The outside of the mosque has the appearance almost of a fortress. Certainly, it would be an easy place to defend against an attacker. The inside consists of several long colonnaded corridors, with four square open courtyards which let in a certain amount of natural light. The roof has a curious arrangement of nine square groups of nine small domes (with one of the groups having largely collapsed). 

In all of Delhi, there is nothing quite like it. While the mosque is now closely beset by the buildings of Khirki village, which are literally a stone's throw away, the interior of the mosque is one of the exceedingly few places in Delhi where the modern world gets entirely shut out. Walking inside the medieval corridors of Khirki Masjid is one of the closest experiences one can have to going back in time in India's capital. Even in Old Delhi, where an earlier way of life is, to some extent, preserved, one is still surrounded by motor bikes, electrical wires, ceiling fans, and advertisements. But in the interior of Khirki Masjid, what one sees now is very similar to what one would have seen visiting the mosque when it was new.

However, on top of the mosque's historical significance and unusual architecture, both things that would make it very worth visiting in their own right, is its incredible profusion of wildlife. So far in my life I've never been to a better place to see bats, and that includes several natural "Bat Caves" that I've visited. There are  tens of thousands of the flying rodents in the mosque, mostly hanging in the undersides of the peculiar domes in the roof. They do, of course, have their disadvantages. If you don't care for bats, it's probably better to give Khirki Masjid a miss, and they certainly don't make the inside smell nice, but if you have the guts for it, seeing the huge crowds of thousands of flying rodents in the mosque might just be one of the most incredible experiences you'll have in Delhi.

Accessing the mosque is unfortunately a bit tricky. For the moment, the nearest metro stop is Malvia Nagar, though it's still not that near, and the walk is not pleasant. To make matters even more confusing, the numerous auto drivers out in front of the metro station don't seem to know where the historical Khirki Masjid is, though they may bring you to a different, new, mosque nearby.  I've found that the best tactic is simply to get in a shared auto to the vast Saket Select City Walk shopping complex, which is almost directly across Press Enclave road from the mosque. From where the auto stops, simply walk down the left side of the road, looking into each alleyway as you go. Khirki Masjid is located about a hundred meters from the road, and you'll be able to tell you're in the right place when you see an ancient looking masonry wall down one of the alleys. Yes, it's hard to find, but as one of Delhi's most unusual and atmospheric places, it's more than worth the trouble!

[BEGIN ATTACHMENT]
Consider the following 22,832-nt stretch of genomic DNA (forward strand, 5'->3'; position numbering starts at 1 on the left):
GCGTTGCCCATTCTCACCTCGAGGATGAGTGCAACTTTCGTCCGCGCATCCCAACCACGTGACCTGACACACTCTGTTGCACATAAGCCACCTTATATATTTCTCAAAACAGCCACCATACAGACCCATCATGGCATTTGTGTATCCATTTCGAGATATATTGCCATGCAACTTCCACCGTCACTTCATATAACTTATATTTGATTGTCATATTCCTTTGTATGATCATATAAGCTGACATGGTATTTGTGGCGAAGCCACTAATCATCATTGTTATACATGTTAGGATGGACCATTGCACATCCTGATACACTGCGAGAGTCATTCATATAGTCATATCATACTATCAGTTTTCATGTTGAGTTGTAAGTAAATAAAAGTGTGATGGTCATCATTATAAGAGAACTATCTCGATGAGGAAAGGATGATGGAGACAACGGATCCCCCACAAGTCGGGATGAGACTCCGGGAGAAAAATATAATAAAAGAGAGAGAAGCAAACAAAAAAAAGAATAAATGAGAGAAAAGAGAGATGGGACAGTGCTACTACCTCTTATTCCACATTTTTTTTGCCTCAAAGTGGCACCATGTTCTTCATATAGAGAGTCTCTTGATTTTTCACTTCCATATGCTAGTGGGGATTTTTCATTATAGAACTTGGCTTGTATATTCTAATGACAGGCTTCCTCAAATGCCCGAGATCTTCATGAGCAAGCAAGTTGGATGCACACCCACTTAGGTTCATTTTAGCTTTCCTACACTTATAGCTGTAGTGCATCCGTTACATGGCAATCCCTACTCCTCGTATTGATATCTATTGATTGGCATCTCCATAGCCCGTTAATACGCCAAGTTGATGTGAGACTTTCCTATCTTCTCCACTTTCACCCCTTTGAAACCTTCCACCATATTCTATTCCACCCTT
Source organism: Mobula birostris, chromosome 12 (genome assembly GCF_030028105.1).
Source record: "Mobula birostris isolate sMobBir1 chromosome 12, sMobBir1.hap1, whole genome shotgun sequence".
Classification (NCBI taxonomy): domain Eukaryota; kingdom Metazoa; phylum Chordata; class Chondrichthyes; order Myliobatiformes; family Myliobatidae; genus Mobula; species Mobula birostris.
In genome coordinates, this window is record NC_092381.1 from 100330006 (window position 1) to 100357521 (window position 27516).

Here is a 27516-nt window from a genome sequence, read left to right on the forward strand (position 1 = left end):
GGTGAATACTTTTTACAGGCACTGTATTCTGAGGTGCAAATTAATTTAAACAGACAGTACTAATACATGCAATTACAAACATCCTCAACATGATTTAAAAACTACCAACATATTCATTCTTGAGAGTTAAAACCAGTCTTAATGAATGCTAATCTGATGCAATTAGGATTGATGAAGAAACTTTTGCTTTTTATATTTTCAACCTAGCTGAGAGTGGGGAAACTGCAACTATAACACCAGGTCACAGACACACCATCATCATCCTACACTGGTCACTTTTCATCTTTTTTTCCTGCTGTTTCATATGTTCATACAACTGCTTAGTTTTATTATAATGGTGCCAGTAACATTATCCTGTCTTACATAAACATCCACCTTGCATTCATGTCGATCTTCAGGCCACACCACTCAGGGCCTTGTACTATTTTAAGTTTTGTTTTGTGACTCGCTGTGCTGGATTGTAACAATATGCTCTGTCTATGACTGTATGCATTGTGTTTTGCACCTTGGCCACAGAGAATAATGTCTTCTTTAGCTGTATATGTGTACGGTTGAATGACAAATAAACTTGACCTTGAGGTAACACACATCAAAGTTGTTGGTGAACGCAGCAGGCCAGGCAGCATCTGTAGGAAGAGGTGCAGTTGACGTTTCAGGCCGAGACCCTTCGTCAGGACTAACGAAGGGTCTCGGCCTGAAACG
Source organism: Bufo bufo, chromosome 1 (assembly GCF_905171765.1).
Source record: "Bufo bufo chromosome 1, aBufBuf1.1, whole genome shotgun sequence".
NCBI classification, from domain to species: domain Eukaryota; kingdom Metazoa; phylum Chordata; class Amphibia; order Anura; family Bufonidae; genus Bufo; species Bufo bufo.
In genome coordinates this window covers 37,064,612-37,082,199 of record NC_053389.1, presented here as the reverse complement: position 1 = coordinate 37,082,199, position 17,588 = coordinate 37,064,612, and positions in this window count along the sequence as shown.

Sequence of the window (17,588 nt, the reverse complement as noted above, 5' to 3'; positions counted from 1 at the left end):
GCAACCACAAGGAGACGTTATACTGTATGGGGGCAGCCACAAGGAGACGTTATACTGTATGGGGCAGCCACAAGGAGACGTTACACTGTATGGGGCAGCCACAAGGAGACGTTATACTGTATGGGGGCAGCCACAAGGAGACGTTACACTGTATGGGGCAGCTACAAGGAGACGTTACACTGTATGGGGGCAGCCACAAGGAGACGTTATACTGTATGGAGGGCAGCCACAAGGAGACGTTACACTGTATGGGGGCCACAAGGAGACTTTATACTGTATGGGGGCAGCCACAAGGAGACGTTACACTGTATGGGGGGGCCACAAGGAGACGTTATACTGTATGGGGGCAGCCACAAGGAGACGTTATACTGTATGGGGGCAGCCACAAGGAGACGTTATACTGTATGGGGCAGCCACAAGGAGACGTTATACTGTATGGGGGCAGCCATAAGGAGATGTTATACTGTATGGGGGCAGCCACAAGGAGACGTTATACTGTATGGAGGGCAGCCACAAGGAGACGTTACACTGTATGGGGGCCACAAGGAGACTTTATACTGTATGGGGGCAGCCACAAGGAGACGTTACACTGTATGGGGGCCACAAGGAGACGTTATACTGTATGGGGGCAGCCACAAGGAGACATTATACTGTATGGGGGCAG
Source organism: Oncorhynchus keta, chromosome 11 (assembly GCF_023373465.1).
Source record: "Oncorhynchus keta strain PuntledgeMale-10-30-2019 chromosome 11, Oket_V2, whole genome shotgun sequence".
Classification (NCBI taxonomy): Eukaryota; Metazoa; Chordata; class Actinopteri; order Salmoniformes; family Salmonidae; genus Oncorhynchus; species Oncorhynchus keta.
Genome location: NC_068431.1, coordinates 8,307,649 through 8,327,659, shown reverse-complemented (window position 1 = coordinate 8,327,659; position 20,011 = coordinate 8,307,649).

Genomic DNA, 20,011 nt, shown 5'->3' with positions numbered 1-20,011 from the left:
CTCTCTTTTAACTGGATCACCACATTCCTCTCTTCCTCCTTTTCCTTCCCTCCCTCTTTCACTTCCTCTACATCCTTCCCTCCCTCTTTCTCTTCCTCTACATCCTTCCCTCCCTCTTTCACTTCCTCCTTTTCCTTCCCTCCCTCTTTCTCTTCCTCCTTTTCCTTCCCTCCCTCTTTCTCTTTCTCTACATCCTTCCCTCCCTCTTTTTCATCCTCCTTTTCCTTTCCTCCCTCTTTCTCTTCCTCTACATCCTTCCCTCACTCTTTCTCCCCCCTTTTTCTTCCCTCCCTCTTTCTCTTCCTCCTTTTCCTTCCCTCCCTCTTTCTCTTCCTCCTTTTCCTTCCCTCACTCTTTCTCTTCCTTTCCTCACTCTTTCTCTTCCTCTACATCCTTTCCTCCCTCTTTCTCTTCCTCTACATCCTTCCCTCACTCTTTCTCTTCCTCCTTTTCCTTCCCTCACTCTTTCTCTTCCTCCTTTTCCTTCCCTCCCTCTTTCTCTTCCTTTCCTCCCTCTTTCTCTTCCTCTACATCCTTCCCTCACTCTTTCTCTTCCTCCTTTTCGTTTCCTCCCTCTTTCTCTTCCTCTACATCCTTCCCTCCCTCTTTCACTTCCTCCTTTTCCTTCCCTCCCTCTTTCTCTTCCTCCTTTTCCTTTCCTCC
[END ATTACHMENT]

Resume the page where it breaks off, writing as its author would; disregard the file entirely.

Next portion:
Gigantic numbers of bats. All the little glowing pairs of dots are bat eyes!



The Sultan Ghari, India's first Islamic Tomb, and Delhi's most shamefully neglected major monument

Before moving on to the forgotten sights in the last of the historical cities in Delhi on this list, Mehrauli, we'll first take a took at a very interesting, historically important, and totally forgotten, complex of Sultanate and Mughal monuments, which really don't fit in anywhere else.

The Sultan Ghari, or Sultan's Cave, is the tomb of Nasiruddin Mahmud, one of the sons of Illtutmish, the second ruler of the Mamluk dynasty, and the first Muslim king in Delhi to assert his independence, thus founding the Delhi Sultanate. While Nasiruddin Mahmud's place in history may not be as illustrious as that of his father, his tomb is one of the most historically important buildings in Delhi, as it is the very earliest surviving Islamic mausoleum, not only in Delhi, but in all of India.

 The building itself is very unusual. It predates the introduction of true arches (and therefore domes) in India, which would come in a few decades later, in the less well preserved tomb of Balban, one of Illtutmish's successors. The mausoleum consists of a courtyard, with almost fortress-like walls and a prayer-niche at one side. The effect is rather more like a mosque than a mausoleum. Underneath the courtyard is a large chamber, where the grave of Nasiruddin Mahmud and another, unknown, person are kept. 

The chamber is a place of worship for both Hindus and Muslims from several  nearby villages, who come to pray every Thursday. Filled with the smell of incense and old offerings, the chamber of the Sultan Ghari feels more like a Hindu temple than like the inside of a later Islamic tomb, and in fact many of the columns used in the construction of the tomb are reused from ancient, long since demolished, Hindu temples. 

The main mausoleum in the Sultan Ghari complex is more than worth seeking out on its own merits. However, there are also a large number of other historical buildings that came up around the mausoleum that are very much of interest, though they are all being treated with shocking indifference (or were as of late 2013, when last I visited....perhaps the situation has improved?) Of these other buildings, the one closest to the main mausoleum is a chattri (pictured in the photo above), which is said to have been restored, along with much of the tomb, by Feroz Shah Tughluq. Also nearby, accessible if one is willing to push through a certain amount of scrubby undergrowth, is a small, ruined, Tughluq era mosque.